Over the last 16 years in the software industry, I have been involved in a number of Agile cultural transformations. It was at lunch the other day during a conversation that I articulated an aspect of those transformations that is as true today as it was at the first transformation I was involved in.
During any cultural change, and here I am specifically talking about Agile cultural transformation although this may apply to other types of organisational change, there must be Leadership and Inspiration. These go hand in hand and must come down from senior executives. This is nothing new. However, once the presentation has been given, once the direction has been set, how do we maintain momentum among the many teams that are involved in making the transformation a success? The importance of this is directly proportional to the size of the organisation. The more teams, the more people involved, the harder it is to maintain momentum.
So how exactly do we maintain momentum? There are many options out there so let me present you with the two that I believe are most important.
Senior executive leadership, vision and drive
I want to mention this here for completeness. There are many external sources that address this, so I will not here. Let’s just note that this is the starting point for any successful transformation. It is not a set and forget, rather a continued re-visit of the original strategy laid out, noting any modifications along the way, impact on the business and, most of all, impact on the people involved.
On the ground daily leadership
Here is where I think there is a gap in the industry’s thinking. Twelve years ago when I took my first technical lead position during an Agile transformation, it was quite clear that there was a gap in the market. That person that could take the Agile transformation directive and translate it to on the ground, practical application. This is still true today. Organisational transformation literature calls these people Champions of Change. In an Agile transformation, these Champions of Change need both the soft people skills and the hard technical skills required to both translate the transformation vision from strategy to practice and to earn the respect of their peers. These key people are Technical Agile Mentors (TAMs). Here are some examples of where I see these TAMs having great leverage during the day to day execution of the transformation:
- Help the teams and their team members understand the vision at a practical level. Continually assist in clarifying for those that need it and demonstrate by example through execution style or technical implementation. Deliver the features as a member of the team.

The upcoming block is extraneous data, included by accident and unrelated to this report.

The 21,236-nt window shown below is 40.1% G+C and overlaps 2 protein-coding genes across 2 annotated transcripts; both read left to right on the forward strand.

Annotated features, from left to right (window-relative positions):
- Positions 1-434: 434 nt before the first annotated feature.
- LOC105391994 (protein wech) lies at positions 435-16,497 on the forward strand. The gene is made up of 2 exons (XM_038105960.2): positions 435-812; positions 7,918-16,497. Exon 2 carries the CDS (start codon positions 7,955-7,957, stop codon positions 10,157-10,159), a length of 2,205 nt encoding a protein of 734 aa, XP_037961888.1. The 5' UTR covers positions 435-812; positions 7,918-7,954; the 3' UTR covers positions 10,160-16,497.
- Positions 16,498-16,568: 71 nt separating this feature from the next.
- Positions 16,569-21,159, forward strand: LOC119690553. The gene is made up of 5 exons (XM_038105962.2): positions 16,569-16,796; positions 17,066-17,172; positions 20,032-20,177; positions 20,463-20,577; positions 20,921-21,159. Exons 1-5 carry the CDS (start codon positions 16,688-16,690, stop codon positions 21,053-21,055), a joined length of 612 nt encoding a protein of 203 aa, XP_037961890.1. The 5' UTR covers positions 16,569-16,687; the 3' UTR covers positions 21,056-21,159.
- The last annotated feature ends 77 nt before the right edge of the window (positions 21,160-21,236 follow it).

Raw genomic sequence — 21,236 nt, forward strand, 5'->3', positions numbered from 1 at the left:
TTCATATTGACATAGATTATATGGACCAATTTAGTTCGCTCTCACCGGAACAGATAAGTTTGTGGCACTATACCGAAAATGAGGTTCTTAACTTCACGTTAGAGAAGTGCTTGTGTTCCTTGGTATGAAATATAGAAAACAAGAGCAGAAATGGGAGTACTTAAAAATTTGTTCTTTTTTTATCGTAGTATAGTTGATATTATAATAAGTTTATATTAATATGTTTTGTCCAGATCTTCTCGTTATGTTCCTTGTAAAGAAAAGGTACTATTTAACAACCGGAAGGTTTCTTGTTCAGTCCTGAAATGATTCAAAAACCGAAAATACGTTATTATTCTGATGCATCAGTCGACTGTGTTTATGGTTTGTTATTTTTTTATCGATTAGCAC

- Take the opportunity wherever possible to show how a team can be better and align with the business goals:
- During planning meetings: Explain how that team’s strategic objectives fit into the overall picture.
- During daily execution: Take the opportunity to push the teams further using, for example, more proficient tools, techniques and, most importantly, execution behaviours.
- During retrospectives: An ideal time to review the team’s current ways of working, suggesting improvements that fit into the overall strategy. Take time to explain how the modification of the style of execution, introduction of a framework/tool or technique can bring benefits to the team and into the overall business goals. Take the opportunity here to continually adapt an introduced change to fit the team’s dynamic.
- Actively take part in training and changing the behaviours of team members, both senior and junior. Their success is the TAM’s success. As the software industry progresses, taking an active interest in the capabilities and development of each software engineer benefits both the organisation (through better quality software, more rapid feature delivery etc.) and the engineer (execution capability, technical skills etc.).
Filling the gap
So it is clear that for a successful Agile transformation to have the best possible chance of success not only do we need strong leadership at the executive level, but strong leadership at the team level. This is the gap that is filled by the TAM. This team level leadership in the context of an Agile transformation that a TAM brings requires a unique blend of people and technical skills. Further, they must be current in both aspects of those skillsets as well as being visionaries for that team and across teams. Given the nature of engineers and the rapid advancements in technologies, these people are difficult to find. But take the time to choose them wisely because their impact can be profound.